Thursday, February 2, 2012

Preventing future federal funds for high-speed rail

As you know, both the Senate and the House are reviewing their intended Transportation Budget Re-Authorization Bills, even as we speak.  They are miles apart at this time, despite their claims to the contrary. It would be amazing, to say the least, if they got as far as re-conciliation and agreed upon a multi-year bill. While I don't expect that during this election cycle, strange things can happen, especially in Washington.

Our concern with all this is, of course, whether there will be further federal funding for high-speed rail. 

It should be made clear that federal government legislation is usually enormously complex and full of leaks.  By that I mean that even though some legislation does not spell out a potential funding category directly as a line item, there can be recipients nonetheless that are not explicitly named or identified.  

It behooves us to pay close attention to the language of the new Transportation Budget as it grinds through the machinery of both Houses of Congress.  Denham, a Republican, wishes to erect barriers for further high-speed rail funding. The Democrats, seeking to support public transit, will try to find ways to get funds to high-speed rail projects. Vigilance is required.

GOP lawmaker files amendment to block highway bill money from going to Calif. rail
By Keith Laing - 02/02/12 10:27 AM ET

A California Republican lawmaker is planning to introduce an amendment to the $260 billion surface transportation bill being considered by the House Transportation and Infrastructure Committee Thursday to block any of the money from going to a controversial high-speed railway in his state. 

About 20 percent of the money in the federal transportation bill (H.R. 7) traditionally goes to public transit projects, but Rep. Jeff Denham (R-Calif.) said Thursday none of it should go to the proposed California high-speed railway, which has become a lightning rod for conservatives. 

“As the Congressman has said himself, there are many claims and many hopes for California High Speed Rail right now, but the facts in no way support it,” Denham’s office said Thursday in an email. “The project should be cancelled.”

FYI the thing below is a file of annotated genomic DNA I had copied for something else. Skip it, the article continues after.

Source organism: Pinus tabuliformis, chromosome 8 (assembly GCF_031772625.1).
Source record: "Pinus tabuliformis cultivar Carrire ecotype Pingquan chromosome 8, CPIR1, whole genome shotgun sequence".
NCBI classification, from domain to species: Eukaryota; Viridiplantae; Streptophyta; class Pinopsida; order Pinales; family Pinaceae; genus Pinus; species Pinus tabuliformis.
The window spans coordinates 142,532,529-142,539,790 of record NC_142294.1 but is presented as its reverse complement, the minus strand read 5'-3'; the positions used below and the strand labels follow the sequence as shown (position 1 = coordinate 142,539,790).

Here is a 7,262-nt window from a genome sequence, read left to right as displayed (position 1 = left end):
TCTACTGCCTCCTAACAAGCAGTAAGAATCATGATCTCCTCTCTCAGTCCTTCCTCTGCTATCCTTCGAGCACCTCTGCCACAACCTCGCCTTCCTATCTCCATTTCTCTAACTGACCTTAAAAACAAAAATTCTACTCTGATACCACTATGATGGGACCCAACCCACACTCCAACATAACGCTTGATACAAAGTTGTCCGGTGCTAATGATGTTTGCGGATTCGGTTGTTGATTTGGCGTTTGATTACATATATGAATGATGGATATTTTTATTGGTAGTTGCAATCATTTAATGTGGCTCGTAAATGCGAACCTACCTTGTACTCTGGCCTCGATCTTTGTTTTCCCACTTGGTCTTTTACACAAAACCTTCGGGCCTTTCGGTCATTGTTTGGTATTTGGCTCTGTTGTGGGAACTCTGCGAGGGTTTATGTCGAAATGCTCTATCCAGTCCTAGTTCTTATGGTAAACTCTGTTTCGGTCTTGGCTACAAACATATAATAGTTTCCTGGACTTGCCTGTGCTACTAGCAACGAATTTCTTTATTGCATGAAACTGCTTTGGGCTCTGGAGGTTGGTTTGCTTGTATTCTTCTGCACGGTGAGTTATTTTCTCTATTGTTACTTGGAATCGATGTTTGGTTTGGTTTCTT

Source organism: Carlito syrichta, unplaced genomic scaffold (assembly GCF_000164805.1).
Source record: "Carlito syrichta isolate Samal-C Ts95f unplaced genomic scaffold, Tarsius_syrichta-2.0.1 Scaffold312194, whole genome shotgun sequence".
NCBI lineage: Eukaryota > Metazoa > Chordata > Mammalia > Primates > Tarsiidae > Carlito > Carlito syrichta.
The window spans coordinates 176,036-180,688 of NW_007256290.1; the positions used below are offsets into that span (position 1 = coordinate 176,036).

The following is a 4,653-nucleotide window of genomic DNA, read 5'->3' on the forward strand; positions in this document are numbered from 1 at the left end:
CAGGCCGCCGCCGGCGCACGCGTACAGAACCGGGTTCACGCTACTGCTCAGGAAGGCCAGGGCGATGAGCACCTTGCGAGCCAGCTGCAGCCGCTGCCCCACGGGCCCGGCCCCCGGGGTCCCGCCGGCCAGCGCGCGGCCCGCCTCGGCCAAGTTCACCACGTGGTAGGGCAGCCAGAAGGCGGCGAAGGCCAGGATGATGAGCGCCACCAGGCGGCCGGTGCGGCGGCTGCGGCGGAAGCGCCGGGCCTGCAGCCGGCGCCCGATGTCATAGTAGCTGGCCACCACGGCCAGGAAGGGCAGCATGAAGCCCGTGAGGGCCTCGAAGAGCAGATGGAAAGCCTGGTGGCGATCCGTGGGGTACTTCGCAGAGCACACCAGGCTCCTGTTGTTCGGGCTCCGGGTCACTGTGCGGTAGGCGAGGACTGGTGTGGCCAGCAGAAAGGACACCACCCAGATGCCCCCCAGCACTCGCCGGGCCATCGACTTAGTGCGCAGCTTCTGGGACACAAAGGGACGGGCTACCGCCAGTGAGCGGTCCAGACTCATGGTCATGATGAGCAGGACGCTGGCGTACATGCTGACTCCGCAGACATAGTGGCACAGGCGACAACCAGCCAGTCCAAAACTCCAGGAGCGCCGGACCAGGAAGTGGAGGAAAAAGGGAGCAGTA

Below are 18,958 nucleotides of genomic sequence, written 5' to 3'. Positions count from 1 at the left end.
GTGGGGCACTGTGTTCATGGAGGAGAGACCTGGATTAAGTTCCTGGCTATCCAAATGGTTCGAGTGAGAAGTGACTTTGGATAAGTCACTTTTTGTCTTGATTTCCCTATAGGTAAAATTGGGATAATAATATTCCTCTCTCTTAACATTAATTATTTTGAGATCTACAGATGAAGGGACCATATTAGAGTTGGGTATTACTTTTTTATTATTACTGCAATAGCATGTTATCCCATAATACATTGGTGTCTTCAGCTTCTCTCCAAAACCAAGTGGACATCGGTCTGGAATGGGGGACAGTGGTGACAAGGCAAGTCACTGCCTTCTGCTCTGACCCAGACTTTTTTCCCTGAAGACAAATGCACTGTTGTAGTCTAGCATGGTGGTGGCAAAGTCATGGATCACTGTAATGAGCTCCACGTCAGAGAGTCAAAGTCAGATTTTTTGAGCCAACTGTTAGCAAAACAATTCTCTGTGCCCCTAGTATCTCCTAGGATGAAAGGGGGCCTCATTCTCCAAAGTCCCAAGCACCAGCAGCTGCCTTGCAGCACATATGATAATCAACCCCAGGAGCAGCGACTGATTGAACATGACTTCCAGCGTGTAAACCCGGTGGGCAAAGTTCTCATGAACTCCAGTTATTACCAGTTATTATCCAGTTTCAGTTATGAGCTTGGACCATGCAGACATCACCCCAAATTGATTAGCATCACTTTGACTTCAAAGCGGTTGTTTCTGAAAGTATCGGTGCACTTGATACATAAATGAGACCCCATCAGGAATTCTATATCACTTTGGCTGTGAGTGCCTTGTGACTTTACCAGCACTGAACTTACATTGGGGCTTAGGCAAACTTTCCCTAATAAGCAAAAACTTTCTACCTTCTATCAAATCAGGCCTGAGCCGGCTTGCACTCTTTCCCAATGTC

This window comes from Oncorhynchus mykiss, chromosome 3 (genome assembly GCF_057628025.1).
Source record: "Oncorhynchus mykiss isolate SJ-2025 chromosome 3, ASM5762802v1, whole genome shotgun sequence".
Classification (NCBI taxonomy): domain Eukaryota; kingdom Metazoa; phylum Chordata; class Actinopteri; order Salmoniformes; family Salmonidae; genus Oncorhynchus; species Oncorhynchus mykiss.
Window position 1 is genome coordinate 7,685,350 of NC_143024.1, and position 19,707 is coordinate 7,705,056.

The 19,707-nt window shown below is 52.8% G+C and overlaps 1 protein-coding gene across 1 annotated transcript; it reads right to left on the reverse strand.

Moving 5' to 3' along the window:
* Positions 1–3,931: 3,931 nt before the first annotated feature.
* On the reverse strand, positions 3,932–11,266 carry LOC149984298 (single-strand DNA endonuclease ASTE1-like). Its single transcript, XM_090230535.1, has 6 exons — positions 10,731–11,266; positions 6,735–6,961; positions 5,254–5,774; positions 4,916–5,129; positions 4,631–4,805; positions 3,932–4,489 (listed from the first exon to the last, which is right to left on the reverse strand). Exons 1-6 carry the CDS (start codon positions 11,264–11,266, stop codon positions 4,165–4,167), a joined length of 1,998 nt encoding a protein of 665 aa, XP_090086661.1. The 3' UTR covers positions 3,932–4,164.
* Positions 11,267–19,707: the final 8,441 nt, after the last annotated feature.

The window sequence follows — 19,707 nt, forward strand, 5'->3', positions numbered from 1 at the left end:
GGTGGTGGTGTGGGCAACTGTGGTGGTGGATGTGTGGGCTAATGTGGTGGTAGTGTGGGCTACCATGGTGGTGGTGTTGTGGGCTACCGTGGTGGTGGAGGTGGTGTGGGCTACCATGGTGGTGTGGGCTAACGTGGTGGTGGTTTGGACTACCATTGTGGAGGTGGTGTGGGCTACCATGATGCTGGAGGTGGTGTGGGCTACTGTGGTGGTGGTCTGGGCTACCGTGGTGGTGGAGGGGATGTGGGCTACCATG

Republicans in the House have targeted the proposed railway supporters say would link San Francisco, Los Angeles and other major cities since reports emerged last fall that the cost of building the line would increase from $33 to $98 billion. The project has received more than $3 billion from the Obama administration, which is more than any other state that was included in the president’s vision of a nationwide network of railways that would connect 80 percent of Americans. 

The House has already voted to remove funding for high-speed rail from the 2012 budget, but Denham’s office said it was important it not be included in the multi-year transportation bill that traditionally appropriates money raised by the federal gas tax. 

“The congressman wants to create jobs and expand upon our transportation portfolio, but we must be responsible for how we are spending taxpayer dollars,” Denham’s office said. “The money should go towards repairing our roads and highways, these are immediate, shovel-ready infrastructure projects that will create jobs and help build our local economies.”  

Democrats have objected to both the amount of the GOP’s proposal for the new highway bill and the Republican plan to pay it using money from increased oil drilling. The minority party moved unsuccessfully Thursday morning to postpone the markup of the highway bill, and ranking member Nick Rahall (D-W.Va.) promised his party would “offer many amendments to address deficiencies in this bill. 

“I hope all members of this committee had a full breakfast this morning, because I wouldn't want them to starve like we've been starving our infrastructure,” Rahall said Thursday morning. 

The transportation committee’s mark up of the transportation bill is expected to last most of the day Thursday. Denham's amendment has not yet come up for vote. 

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